Gonzalez was released on $5,000 bond on July 26, a week after his arrest, according to William Winters, an assistant commonwealth’s attorney for Wythe County in southwest Virginia, where the case was filed. State prosecutors filed papers today to revoke the bond in light of the incident in Washington, Winters said.
Gonzalez was charged with the sawed-off shotgun count and with eluding police following a chase that began shortly after 9 a.m. on July 19 in Wythe County, according to prosecutors.
He was pulled over after being spotted driving erratically in a 1996 Ford Bronco, according to a press release from the state police. Gonzalez continued for more than 20 miles (32 kilometers) after a state trooper activated his emergency lights, police said in the release.
In addition to the guns, authorities also found a map “with writing and a line drawn to the White House,” according to a copy of the state police evidence list.
In court today, Mudd described a map seized in the July incident as having been tucked in a Bible with circles drawn around the White House and the Masonic tower, a landmark in Alexandria, Virginia. It was unclear if he was referring to the same map.
Gonzalez served in the Army from July 1997 until September 2003 and again from July 2005 until he retired with the rank of sergeant in December 2012.
A summary of his record offered by the Army included a statement that the conditions under which Gonzalez was discharged couldn’t be described because of privacy rules.
Gonzalez served in Iraq from October 2006 to January 2008 and his decorations included an expert marksmanship badge, according to the summary.
In the second White House breach, Kevin Carr, 19, of Shamong, New Jersey, was charged with a misdemeanor count of unlawful entry following an incident on Sept. 20. He faces a maximum sentence of 180 days in jail and a fine of as much as $1,000.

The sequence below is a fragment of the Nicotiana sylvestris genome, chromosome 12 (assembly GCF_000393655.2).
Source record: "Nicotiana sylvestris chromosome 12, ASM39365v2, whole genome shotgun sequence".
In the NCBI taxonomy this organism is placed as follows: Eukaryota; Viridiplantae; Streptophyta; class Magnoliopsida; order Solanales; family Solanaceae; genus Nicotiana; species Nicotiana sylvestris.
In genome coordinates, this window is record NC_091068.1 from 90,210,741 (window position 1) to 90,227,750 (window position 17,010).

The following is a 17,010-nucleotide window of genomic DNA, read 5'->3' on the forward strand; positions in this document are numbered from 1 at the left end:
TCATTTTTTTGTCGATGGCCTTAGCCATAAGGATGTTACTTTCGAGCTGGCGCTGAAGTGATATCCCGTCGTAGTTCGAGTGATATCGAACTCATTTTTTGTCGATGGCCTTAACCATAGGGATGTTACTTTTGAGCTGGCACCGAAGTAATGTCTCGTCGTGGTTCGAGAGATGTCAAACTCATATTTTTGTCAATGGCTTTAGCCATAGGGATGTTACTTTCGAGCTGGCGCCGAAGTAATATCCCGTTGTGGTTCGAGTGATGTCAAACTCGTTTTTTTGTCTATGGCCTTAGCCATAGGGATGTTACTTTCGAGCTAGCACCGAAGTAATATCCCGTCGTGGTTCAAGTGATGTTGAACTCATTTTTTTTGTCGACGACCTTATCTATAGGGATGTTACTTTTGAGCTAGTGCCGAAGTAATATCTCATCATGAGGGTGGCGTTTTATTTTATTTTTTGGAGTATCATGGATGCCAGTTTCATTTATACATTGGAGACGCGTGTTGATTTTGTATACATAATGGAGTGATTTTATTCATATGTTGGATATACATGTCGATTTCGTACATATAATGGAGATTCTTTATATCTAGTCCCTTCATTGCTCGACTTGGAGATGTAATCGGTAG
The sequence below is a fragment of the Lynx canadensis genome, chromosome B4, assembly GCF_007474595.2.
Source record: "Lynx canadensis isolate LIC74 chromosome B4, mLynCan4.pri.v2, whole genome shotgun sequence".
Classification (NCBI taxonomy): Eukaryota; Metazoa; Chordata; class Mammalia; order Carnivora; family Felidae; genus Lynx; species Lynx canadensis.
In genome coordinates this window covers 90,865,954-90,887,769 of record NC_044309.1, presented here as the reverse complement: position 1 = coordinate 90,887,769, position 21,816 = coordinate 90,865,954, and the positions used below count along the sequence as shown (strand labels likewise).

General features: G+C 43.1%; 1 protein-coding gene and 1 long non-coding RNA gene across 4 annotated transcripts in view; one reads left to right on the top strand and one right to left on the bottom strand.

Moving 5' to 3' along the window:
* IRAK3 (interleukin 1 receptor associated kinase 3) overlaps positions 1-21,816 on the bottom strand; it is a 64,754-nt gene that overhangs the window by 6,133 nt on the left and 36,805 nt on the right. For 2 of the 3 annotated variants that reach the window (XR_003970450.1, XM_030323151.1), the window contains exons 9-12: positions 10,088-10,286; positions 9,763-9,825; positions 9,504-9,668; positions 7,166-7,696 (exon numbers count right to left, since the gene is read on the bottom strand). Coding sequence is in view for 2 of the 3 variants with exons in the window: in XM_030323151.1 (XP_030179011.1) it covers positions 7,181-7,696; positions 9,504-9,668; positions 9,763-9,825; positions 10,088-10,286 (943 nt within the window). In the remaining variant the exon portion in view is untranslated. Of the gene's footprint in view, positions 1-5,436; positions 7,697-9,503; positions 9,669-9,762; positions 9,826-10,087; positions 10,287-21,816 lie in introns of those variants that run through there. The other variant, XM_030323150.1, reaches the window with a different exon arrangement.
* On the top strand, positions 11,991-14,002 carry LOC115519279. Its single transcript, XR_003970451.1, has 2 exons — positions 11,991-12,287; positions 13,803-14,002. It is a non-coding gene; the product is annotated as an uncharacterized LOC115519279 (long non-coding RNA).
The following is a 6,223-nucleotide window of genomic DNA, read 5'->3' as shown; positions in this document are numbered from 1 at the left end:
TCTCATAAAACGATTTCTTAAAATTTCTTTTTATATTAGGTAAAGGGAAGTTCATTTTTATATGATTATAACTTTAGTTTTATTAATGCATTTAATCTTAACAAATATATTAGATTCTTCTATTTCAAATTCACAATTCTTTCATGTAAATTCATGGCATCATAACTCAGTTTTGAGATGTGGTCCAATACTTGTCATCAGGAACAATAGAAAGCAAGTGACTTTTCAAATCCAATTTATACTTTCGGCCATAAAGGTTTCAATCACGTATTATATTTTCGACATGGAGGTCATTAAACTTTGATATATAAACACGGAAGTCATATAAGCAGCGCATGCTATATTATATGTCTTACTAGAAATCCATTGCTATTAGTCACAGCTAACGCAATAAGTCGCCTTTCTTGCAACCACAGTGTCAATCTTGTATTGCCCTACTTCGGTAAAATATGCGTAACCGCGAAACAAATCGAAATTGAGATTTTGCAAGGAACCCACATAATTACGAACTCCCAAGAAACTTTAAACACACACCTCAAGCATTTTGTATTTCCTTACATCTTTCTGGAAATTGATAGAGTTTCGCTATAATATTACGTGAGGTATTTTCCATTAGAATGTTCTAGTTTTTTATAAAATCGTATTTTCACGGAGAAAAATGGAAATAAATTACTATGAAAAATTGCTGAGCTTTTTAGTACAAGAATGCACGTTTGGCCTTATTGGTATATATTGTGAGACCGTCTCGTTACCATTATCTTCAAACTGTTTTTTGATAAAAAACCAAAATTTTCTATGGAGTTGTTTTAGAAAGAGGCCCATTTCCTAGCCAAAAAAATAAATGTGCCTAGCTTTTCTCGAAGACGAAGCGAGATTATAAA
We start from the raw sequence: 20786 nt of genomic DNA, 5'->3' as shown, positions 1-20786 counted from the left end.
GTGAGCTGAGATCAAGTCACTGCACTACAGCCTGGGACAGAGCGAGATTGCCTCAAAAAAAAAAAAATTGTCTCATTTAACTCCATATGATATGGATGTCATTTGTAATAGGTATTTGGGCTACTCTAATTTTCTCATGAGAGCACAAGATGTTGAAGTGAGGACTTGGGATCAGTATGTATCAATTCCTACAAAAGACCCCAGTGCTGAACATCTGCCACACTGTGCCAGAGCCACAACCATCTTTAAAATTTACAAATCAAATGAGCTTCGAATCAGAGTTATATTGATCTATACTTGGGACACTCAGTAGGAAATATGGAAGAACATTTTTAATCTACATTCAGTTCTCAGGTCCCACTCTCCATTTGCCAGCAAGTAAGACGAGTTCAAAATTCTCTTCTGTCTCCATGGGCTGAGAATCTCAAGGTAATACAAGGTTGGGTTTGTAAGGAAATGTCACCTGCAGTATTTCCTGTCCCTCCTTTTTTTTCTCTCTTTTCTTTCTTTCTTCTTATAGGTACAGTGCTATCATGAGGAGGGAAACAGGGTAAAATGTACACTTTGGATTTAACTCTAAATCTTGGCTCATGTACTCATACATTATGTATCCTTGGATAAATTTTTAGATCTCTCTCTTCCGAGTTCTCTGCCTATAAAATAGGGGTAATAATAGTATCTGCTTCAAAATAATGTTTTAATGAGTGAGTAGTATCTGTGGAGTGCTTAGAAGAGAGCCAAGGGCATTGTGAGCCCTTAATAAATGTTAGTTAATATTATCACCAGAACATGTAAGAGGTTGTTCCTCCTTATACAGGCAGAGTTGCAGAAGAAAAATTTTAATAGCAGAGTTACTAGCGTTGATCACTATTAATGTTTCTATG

Carr was arrested after trying to drive his car through executive mansion’s 15th Street gate. The entrance, near the White House visitor center, is one of the property’s busiest, and nearby streets were closed for an hour.
District of Columbia Superior Court Magistrate Judge Karen Howze released Carr on his own recognizance pending an Oct. 21 hearing.
Appearing on foot, Carr told security personnel that he had a noon appointment with the president and communicated frequently with him and Russian president Vladimir Putin via telepathy, according to a charging document in his case.
Carr told investigators that his grandparents, with whom he lived, said he had been acting strangely and sent him to a therapist. He said he didn’t have mental health issues or take medication.
Carr was turned away and minutes later turned up at a different entrance in a white Chevrolet Cruze claiming to have an appointment with the president. He was arrested after failing to follow instructions about where to park his car.
Howze ordered Carr to stay away from the White House.
The fence-jumping case is U.S. v. Gonzalez, 14-mj-00576, U.S. District Court, District of Columbia (Washington). The Carr case is U.S. v. Carr, 14-cmd-016782, Superior Court for the District of Columbia (Washington).